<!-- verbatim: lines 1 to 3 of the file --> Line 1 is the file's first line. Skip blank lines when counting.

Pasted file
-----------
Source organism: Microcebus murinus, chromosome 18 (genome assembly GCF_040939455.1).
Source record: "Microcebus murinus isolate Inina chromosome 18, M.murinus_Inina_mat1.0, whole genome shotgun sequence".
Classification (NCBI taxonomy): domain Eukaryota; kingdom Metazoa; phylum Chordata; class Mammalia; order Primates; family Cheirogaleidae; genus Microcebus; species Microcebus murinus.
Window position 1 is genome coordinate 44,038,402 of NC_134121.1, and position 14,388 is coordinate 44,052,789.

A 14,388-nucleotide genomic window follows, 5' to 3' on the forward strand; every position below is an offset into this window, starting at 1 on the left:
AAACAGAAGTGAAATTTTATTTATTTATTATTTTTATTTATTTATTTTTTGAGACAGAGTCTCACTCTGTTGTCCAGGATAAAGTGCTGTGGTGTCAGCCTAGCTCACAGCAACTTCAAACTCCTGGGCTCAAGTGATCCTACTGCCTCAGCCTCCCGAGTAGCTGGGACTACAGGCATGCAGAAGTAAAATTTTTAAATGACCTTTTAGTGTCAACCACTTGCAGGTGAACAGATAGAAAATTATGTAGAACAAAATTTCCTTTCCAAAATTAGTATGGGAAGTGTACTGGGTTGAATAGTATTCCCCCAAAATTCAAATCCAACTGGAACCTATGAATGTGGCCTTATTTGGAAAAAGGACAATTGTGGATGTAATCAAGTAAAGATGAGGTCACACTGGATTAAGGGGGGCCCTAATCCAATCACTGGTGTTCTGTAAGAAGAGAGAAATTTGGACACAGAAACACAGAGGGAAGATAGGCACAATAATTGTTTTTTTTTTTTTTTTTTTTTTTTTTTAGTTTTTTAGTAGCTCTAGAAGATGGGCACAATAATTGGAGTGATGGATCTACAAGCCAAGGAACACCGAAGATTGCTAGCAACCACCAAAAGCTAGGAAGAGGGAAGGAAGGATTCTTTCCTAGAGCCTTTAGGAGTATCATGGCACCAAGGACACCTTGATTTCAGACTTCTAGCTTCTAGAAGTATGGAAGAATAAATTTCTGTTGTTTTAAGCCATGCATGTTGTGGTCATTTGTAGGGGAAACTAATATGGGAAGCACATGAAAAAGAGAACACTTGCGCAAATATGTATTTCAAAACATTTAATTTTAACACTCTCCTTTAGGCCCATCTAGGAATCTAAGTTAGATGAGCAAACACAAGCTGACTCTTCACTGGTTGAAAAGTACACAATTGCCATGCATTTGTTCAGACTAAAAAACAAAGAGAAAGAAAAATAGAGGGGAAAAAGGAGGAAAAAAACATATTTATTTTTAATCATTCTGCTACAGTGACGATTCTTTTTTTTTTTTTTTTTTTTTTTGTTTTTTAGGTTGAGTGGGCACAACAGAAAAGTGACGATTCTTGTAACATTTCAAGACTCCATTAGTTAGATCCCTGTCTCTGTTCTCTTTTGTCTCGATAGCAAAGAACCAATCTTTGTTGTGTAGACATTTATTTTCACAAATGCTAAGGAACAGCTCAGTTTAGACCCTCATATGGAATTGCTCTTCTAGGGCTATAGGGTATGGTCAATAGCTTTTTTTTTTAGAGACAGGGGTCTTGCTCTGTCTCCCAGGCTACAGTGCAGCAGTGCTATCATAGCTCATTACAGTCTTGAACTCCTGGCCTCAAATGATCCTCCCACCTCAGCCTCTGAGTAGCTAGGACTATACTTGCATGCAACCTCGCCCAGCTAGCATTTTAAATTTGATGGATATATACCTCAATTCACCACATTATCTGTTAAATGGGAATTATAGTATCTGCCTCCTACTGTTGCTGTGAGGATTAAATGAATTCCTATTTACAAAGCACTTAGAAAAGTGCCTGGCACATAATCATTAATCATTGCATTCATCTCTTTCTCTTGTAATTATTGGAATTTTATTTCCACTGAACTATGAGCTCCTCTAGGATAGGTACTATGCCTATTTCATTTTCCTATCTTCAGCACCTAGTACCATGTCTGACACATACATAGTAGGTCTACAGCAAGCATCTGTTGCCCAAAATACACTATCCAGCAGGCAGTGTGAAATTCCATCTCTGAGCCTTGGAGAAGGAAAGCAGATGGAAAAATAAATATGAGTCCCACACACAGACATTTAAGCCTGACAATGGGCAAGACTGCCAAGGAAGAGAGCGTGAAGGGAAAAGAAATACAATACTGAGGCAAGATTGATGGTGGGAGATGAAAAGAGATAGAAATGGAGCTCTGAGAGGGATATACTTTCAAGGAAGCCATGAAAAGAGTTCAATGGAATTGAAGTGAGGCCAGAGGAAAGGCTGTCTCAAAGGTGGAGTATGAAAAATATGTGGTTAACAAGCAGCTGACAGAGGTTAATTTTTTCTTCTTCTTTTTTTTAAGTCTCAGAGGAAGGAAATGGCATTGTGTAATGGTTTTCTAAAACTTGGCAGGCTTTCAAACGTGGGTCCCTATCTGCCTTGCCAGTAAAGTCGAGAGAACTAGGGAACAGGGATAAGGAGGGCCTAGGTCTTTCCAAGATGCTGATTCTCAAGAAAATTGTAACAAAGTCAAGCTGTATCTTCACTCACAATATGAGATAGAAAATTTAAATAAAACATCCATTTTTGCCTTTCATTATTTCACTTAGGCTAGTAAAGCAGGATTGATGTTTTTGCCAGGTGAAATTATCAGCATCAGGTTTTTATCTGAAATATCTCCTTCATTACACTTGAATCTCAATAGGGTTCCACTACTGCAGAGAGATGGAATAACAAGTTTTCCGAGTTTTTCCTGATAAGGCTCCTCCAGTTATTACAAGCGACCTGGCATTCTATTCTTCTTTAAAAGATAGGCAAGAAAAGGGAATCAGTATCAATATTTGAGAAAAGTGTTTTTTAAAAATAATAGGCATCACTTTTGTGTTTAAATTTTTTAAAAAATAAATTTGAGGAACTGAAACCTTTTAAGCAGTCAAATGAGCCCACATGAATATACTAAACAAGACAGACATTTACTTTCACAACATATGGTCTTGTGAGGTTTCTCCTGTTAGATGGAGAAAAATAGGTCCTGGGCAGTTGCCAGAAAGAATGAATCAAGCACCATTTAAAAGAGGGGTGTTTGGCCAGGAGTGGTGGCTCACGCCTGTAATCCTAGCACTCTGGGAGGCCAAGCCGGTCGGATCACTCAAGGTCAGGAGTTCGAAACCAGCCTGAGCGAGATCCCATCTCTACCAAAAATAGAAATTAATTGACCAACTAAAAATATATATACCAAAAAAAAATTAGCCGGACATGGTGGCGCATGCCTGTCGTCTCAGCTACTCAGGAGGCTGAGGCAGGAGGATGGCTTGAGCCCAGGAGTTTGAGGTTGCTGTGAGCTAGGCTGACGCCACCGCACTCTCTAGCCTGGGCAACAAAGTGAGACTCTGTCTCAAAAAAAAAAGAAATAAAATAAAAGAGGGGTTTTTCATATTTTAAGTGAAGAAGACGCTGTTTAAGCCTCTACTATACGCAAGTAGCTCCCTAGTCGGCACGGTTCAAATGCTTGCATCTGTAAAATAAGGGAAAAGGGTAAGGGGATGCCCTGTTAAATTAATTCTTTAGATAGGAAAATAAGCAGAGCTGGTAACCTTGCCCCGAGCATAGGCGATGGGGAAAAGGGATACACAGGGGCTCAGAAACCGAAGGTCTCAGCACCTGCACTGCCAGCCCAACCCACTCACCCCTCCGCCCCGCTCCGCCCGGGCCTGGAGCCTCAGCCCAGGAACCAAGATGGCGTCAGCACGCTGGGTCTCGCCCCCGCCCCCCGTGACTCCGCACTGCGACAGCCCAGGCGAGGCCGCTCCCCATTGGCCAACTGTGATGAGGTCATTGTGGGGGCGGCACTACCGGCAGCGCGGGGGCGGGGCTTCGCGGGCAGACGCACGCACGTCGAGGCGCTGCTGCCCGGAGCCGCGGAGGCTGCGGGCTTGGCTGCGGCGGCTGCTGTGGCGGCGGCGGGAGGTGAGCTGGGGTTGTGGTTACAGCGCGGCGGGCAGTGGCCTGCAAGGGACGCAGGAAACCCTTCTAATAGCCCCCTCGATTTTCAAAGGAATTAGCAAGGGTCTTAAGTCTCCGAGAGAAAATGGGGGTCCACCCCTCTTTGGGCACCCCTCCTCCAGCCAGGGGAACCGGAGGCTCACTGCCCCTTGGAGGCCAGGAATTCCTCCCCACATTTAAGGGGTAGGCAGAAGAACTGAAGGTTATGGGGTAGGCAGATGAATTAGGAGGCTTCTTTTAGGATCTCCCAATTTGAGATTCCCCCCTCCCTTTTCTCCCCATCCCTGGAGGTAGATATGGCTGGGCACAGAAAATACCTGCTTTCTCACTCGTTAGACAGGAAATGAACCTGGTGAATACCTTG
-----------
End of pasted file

Source organism: Microcebus murinus, chromosome 18 (genome assembly GCF_040939455.1).
Source record: "Microcebus murinus isolate Inina chromosome 18, M.murinus_Inina_mat1.0, whole genome shotgun sequence".
Classification (NCBI taxonomy): domain Eukaryota; kingdom Metazoa; phylum Chordata; class Mammalia; order Primates; family Cheirogaleidae; genus Microcebus; species Microcebus murinus.